We don’t want to get ahead of the customers. We’ve been finding customers who want to pull us in as they work through their VR issues. One of the benefits, for example, for us in working with Adobe is this two-way communication, where we both make adjustments. We’ve had far-ranging discussions about how do you tell a story in 360 and how do you direct your user throughout this sphere of data. They don’t have all those answers. Without those answers, they don’t really know what they want in the creative tools, which is why a three-way discussion between the vendors, the clients, and the consumers is important at this point. The companies who push it out the door right away are going to miss what the final workflow will be.

What trends are you seeing in the sports-production market?
We’ve had the good fortune to be successful with a couple of franchises and, as a result, have come up with our modular approach. Things like our logging program or enhancements in our playout and so forth have helped us fit the sports market better.

We’ve been able to go after some fairly unique implementations. NBA is a courtside tool designed for turnaround and review of the calls made on court for the referees. We back up the recordings and manage all of that across the board. At Werne in Europe, it’s about turning around games very quickly and managing playout channels and driving all the programming. ROOT came to us with some issues they were having, and we were able to put a system in there very quickly to give them coherent workflow and helped them manage it. At Tennis Channel, there’s a lot of integration across the board.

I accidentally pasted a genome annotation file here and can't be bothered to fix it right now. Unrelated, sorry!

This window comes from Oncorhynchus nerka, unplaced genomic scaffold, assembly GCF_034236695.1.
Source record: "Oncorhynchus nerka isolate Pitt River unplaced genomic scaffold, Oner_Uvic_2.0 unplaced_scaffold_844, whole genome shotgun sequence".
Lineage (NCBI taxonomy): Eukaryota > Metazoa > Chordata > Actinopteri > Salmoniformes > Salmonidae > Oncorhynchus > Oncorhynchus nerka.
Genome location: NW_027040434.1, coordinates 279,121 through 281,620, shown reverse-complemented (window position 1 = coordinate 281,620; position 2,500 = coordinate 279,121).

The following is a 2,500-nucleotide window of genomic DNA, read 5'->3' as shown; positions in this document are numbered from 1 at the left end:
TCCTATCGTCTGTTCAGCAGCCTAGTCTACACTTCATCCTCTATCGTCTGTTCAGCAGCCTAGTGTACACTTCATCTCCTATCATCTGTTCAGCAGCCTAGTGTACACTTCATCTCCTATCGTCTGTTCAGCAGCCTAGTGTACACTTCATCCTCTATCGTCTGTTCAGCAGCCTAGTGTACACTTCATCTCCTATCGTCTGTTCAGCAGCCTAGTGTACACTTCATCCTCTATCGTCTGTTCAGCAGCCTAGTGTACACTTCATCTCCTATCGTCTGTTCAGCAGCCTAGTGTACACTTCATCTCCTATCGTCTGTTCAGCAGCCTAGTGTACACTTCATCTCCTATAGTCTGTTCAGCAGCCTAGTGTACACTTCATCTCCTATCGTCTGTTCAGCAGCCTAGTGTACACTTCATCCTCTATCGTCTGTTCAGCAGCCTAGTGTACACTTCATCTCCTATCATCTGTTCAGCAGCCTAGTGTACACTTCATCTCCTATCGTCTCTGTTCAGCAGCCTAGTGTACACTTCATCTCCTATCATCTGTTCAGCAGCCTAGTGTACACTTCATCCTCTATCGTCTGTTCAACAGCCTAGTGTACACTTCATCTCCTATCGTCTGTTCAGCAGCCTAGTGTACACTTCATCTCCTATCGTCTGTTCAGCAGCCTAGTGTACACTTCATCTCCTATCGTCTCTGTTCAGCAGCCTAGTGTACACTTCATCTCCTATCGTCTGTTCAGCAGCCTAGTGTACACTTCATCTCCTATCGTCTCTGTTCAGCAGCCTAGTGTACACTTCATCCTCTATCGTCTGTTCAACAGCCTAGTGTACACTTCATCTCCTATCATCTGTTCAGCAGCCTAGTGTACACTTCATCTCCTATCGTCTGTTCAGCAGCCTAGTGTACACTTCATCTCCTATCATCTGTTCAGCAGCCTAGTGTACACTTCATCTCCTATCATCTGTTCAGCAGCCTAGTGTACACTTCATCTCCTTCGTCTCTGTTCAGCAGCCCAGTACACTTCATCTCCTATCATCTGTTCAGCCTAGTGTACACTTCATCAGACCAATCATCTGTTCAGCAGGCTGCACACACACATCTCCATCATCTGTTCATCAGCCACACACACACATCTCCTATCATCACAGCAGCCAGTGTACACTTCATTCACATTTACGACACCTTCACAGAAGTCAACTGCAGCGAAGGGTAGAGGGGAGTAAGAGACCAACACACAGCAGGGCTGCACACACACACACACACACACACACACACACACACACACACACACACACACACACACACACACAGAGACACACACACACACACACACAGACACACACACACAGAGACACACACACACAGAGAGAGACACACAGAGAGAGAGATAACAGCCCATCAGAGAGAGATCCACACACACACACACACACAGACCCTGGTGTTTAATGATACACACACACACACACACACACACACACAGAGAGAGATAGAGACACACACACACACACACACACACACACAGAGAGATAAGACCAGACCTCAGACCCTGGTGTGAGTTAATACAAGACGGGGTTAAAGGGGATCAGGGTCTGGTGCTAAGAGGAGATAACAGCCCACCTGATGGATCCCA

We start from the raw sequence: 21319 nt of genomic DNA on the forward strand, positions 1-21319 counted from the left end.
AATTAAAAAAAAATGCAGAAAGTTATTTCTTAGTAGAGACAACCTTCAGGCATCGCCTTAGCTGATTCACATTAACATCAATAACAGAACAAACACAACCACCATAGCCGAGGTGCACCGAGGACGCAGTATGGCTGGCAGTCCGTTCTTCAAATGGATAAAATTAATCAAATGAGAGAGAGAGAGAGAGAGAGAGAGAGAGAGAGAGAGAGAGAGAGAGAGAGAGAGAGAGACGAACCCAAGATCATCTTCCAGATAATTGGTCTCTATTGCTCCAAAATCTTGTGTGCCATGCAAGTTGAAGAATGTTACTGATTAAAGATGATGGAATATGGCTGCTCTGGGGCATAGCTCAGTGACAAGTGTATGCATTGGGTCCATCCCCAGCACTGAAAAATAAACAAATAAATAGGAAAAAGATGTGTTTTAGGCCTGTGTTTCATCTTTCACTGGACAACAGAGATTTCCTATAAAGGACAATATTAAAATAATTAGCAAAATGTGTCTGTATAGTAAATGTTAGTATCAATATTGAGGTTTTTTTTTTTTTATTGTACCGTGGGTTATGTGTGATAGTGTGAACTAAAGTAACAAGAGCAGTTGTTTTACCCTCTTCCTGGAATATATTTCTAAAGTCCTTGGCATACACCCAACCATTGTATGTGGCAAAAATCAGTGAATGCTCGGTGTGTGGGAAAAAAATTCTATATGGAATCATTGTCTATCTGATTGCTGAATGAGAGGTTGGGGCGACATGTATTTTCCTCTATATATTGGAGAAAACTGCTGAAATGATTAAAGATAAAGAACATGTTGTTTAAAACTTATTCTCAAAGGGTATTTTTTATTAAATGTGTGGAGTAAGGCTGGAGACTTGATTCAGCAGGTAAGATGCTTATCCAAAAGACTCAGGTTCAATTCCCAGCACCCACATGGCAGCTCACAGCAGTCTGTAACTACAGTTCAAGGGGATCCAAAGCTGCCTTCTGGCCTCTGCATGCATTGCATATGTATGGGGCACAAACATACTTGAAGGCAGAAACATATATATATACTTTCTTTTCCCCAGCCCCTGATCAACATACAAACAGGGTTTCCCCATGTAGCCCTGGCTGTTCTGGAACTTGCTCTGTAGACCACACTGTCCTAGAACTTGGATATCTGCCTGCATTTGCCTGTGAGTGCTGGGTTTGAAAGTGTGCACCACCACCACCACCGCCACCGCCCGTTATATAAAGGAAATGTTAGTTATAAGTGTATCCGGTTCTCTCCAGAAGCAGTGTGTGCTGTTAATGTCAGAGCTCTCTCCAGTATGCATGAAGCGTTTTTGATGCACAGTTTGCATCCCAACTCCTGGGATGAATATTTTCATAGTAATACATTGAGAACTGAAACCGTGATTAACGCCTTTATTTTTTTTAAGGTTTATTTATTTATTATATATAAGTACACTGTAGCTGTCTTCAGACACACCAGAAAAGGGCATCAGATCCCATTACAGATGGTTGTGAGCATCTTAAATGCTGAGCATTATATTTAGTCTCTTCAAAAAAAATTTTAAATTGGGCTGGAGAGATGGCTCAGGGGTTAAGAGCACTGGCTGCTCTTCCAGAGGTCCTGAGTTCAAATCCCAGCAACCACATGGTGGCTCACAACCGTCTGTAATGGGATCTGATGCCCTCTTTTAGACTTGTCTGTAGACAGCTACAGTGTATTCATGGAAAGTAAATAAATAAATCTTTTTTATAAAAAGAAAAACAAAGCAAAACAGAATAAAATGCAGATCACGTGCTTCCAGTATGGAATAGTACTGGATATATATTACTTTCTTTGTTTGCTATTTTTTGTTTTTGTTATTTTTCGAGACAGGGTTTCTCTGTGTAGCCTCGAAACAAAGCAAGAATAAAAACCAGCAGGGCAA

We are also seeing the delivery requirements for turnaround time continue to change. We had a customer come to us and say, My problem is [that the time] from the moment the play happens in the arena to the moment I am able to post that on-air is way too long. The way they were doing it involved watch folders, where they wait to make sure there isn’t an error and then flip it and do several things to it. [We] can immediately take six minutes off the top of that right off the bat because of the way our automation works. You can approve it, and, boom, everything kicks off. The ability to add formats or add destinations as relationships and requirements change is something you can manage within the system. Today, format and metadata needs are constantly morphing and changing.

It all goes back to the statement I made earlier: we don’t drive the workflow, the workflow drives us.

How is Primestream preparing for the potential rise of 4K production, and what challenges does that present?
For us, it’s not that hard a problem in the sense that the workflow doesn’t change. For example, the workflow with VR is going to be different at its core. But, with 4K, the workflow will be the same; the payload is just bigger. Critical to 4K, as it was initially with HD, is the bandwidth and the file size.

The real pain will be felt around storage: time to archive and retrieve and your ability to move files to get them on-air. While we are sensitive to those issues, that is not our problem to solve. We’re there in terms of 4K. We have strong proxy workflows, which were developed initially [to make it unnecessary] to move 4K or 8K files around all the time. I don’t think you really need 4K [resolution] to make your editorial decision about whether that goal is important or that score. So we’re ready, and the platform is there.